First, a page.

How the Changing Brain turns our Pleasures into Addictions

By Gary Weber



Warning: may become addictive

All pleasurable activities…running, sex, swimming, competing, social media, gambling, porn(ography), meditating, etc., have the same general characteristics and neurochemistry that can lead to addiction.

Classical characteristics: a) compulsive seeking out and indulging in the activity despite negative consequences, b) “tolerance” develops so that higher and higher levels of stimulation are required, and c) unpleasant withdrawal occurs if the pleasurable activity is not available.


Warning: may become addictive

As we have seen in earlier posts, the brain is extensively plastic and can affect major changes in functioning, neural real estate reallocation and repurposing, and sometimes surprising and painful consequences.  No surprise…addiction involves long-term neuroplastic change.

The blogpost “Do drugs, sex, competition and meditation use the same pleasure system?” showed that dopamine is the primary “pleasure-giving”, rewarding, neurotransmitter in the brain.

If we win a race, get an FB “like” or tweet (Blogpost “Why we love tweets and Facebook posts…”), or a “transcendent” meditative experience, we get a “hit” of dopamine.  (Blogpost “How does meditation ‘work’?...”)...energy surges, exciting pleasure, bliss, openness, etc.

Dopamine, as Michael Merzenich’s research (Blogpost “How the brain continually changes and reorganizes itself”) demonstrated, consolidates and strengthens the neuronal connections responsible for the behaviors to accomplish the goal.

Merzenich demonstrated that the brain map for the behavior was enlarged.  The dopamine reward for the pleasure-generating activities subsequently strengthens the neural connections for that behavior.


Michael Merzenich
UCSF Emeritus

The brain structure regulating instinctive behaviors is the hypothalamus, which functions plastically along w/the amygdala which processes emotion and anxiety.  The hippocampus, which turns short-term memories into long-term ones, is also plastic.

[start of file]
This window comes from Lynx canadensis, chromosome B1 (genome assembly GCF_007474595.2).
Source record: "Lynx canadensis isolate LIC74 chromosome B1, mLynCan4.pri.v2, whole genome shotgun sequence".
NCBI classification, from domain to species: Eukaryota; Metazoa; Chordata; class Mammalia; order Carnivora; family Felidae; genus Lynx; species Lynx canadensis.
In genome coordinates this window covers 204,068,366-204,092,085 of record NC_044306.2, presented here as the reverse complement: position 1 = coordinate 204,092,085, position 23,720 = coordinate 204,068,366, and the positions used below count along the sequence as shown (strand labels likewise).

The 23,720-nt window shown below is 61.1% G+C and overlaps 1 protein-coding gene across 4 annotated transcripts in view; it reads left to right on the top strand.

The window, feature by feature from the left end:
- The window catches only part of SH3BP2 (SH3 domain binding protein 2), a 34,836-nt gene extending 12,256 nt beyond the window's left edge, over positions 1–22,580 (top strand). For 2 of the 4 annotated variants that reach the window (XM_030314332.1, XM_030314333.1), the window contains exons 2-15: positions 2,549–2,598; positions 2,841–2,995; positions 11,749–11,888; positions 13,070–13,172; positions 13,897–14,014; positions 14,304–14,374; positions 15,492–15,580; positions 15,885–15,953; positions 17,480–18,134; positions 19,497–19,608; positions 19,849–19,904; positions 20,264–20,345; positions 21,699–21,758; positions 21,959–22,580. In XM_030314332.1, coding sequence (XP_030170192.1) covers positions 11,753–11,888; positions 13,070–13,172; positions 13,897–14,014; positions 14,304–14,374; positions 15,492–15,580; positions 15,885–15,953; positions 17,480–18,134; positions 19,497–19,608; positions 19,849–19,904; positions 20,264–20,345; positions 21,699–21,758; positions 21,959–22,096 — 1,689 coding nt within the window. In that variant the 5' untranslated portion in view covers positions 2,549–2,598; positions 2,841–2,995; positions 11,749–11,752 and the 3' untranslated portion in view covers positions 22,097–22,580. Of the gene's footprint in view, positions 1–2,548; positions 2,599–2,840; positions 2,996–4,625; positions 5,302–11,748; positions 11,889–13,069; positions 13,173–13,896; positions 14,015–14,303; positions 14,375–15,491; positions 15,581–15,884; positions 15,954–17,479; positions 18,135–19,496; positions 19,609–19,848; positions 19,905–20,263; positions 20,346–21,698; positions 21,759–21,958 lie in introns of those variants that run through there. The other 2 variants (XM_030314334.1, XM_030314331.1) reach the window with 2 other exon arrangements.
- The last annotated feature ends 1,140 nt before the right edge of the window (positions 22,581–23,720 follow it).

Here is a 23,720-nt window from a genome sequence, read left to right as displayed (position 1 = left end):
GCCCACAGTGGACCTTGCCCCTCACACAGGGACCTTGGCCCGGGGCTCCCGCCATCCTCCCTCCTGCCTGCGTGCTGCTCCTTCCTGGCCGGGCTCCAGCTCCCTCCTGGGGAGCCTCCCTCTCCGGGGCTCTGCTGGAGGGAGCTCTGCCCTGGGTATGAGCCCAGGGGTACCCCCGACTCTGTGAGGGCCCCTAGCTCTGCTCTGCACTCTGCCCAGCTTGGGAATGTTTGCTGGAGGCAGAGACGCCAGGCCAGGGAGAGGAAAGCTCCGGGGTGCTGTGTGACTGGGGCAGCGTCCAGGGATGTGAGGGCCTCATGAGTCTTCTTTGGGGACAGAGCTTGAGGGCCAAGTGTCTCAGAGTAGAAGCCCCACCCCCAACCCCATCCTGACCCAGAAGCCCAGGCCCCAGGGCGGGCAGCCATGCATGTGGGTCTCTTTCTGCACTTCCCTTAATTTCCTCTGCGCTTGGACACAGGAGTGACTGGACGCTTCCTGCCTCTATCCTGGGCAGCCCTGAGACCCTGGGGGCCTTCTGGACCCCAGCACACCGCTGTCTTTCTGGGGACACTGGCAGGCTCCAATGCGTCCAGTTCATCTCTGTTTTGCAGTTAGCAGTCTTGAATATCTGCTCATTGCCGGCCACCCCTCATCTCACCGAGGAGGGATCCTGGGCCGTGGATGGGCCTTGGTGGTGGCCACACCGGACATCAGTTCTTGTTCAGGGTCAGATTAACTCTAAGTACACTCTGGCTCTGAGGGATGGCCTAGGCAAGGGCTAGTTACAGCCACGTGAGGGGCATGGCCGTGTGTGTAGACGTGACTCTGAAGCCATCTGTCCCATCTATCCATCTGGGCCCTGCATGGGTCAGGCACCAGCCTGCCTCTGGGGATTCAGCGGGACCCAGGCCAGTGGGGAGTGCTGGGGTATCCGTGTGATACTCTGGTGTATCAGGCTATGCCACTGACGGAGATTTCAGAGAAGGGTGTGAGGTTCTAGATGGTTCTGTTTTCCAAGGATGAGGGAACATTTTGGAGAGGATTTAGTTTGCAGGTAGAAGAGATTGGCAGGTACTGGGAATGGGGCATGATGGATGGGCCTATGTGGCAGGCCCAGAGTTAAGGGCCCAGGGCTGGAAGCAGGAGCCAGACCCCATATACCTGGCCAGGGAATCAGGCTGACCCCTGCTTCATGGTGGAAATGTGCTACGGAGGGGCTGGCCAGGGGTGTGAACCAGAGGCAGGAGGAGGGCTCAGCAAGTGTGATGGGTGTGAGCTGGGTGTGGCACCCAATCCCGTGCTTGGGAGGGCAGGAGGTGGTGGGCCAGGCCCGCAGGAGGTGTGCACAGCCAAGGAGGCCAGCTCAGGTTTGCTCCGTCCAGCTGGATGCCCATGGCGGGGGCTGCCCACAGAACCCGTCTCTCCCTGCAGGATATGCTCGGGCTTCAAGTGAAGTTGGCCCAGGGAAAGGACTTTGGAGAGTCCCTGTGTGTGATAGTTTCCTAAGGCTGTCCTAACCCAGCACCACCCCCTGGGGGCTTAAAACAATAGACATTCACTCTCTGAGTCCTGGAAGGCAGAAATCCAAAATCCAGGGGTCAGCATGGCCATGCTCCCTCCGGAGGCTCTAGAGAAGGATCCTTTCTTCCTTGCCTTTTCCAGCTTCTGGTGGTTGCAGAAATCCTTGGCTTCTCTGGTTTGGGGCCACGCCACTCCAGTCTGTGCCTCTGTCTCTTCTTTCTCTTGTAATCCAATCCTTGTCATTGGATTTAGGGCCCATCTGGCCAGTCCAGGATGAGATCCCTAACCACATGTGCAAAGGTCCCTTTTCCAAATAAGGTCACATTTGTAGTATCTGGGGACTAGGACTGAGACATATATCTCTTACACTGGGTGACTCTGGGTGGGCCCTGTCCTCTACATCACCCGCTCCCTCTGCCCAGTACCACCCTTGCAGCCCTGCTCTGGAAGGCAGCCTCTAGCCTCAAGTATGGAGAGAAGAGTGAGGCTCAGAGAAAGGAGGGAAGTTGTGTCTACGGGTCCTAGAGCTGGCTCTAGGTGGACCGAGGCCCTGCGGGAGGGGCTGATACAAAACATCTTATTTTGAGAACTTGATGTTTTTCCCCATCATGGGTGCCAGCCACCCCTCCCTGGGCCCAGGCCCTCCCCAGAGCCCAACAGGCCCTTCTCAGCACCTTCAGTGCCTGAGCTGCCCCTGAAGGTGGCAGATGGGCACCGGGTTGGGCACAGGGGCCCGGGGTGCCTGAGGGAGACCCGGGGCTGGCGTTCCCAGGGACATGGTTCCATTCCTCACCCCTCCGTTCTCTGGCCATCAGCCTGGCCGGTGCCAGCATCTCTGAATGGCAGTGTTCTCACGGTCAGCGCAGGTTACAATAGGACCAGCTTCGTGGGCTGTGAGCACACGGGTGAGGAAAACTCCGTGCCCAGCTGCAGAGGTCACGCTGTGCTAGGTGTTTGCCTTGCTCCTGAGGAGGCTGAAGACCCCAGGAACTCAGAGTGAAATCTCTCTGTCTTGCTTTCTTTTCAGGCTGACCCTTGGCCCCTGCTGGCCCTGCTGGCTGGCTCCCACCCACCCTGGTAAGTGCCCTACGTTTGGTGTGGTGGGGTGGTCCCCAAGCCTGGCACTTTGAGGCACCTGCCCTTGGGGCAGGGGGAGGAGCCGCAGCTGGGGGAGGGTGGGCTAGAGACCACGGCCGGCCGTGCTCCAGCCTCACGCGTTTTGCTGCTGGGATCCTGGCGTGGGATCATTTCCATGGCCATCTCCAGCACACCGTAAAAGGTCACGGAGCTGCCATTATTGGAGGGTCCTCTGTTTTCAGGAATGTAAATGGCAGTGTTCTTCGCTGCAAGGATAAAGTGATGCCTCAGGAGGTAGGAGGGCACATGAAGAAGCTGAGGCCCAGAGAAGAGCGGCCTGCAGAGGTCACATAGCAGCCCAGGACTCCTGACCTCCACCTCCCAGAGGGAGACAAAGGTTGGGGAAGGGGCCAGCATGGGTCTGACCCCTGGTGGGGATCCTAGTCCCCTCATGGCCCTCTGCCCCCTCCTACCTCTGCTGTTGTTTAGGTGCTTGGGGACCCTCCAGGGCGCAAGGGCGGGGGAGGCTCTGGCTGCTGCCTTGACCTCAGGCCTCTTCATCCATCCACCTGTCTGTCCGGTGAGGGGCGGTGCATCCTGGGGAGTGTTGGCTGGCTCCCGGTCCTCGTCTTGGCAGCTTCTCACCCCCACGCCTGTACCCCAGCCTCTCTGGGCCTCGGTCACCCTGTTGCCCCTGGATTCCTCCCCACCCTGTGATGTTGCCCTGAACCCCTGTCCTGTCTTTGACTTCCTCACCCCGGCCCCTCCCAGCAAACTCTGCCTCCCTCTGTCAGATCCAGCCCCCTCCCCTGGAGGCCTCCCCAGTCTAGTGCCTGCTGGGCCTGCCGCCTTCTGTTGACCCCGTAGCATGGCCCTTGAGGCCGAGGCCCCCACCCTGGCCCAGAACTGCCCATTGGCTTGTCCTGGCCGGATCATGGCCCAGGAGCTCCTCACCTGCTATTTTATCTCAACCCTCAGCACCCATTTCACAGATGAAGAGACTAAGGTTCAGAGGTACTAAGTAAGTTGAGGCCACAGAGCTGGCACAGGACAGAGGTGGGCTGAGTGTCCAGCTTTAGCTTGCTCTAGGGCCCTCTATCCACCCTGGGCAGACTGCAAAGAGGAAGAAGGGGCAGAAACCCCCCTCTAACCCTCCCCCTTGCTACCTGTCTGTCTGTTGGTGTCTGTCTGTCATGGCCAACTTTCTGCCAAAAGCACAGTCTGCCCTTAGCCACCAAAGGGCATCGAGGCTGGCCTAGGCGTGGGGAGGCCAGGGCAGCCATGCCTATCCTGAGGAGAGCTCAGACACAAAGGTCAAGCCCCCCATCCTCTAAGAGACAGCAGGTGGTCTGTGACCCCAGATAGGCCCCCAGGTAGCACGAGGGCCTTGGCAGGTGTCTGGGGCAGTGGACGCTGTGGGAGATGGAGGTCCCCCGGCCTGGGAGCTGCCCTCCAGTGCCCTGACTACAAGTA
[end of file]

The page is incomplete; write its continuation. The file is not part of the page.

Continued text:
Do the same rules of plasticity that apply to brain maps in the sensory, motor and language cortices, apply to complex maps for relationships?

Merzenich showed that complex brain maps behave plastically like simpler maps.   Exposure to a single note develops a brain map to process it.   A complex melody does not just stick single maps together, but develops a map that encodes the entire melody, plastically.


Eric J. Nestler
Mt. Sinai Medical Center

How does a temporary reward cause permanent changes in animal brains?  Eric J. Nestler’s work on the neurobiology of cocaine addiction showed that a single dose of an addictive drug produces a protein called “delta Fos B” (FOSB) that accumulates in the neurons.

With each subsequent pleasurable event, more FOSB accumulates until a gene switch is thrown causing changes to persist,  resulting in addiction.  The same FOSB accumulation/switching mechanism was observed for running ( Nestler, et al. PNAS, 2001 ) and sex ( Blum, et al. 2012 ).

With the accumulation of FOSB, sensitization develops so less of the substance is required to trigger intense craving.  However, tolerance also develops so that more of the experience/drug is required to produce pleasure.

Two discrete pleasure systems are at work, one for craving, another for satisfying.  The latter is enhanced with endorphins (endo(genous) - (mo)rphines) closely related to opiates.


Warning:  May become addictive

Our brains work on “use it or lose it”, so brain maps for new exciting, pleasurable activities increase at the expense of what had been attractive in those maps.  At the “edges” of maps, neurons are “in play”, so adjacent maps can take them over as interests change.

Pleasure centers” were discovered by Olds and Milner who observed that when an animal experienced pleasure while learning a task, it learned more easily because the threshold at which our pleasure centers activate is lowered, so it is easier to feel “great” with a given pleasure.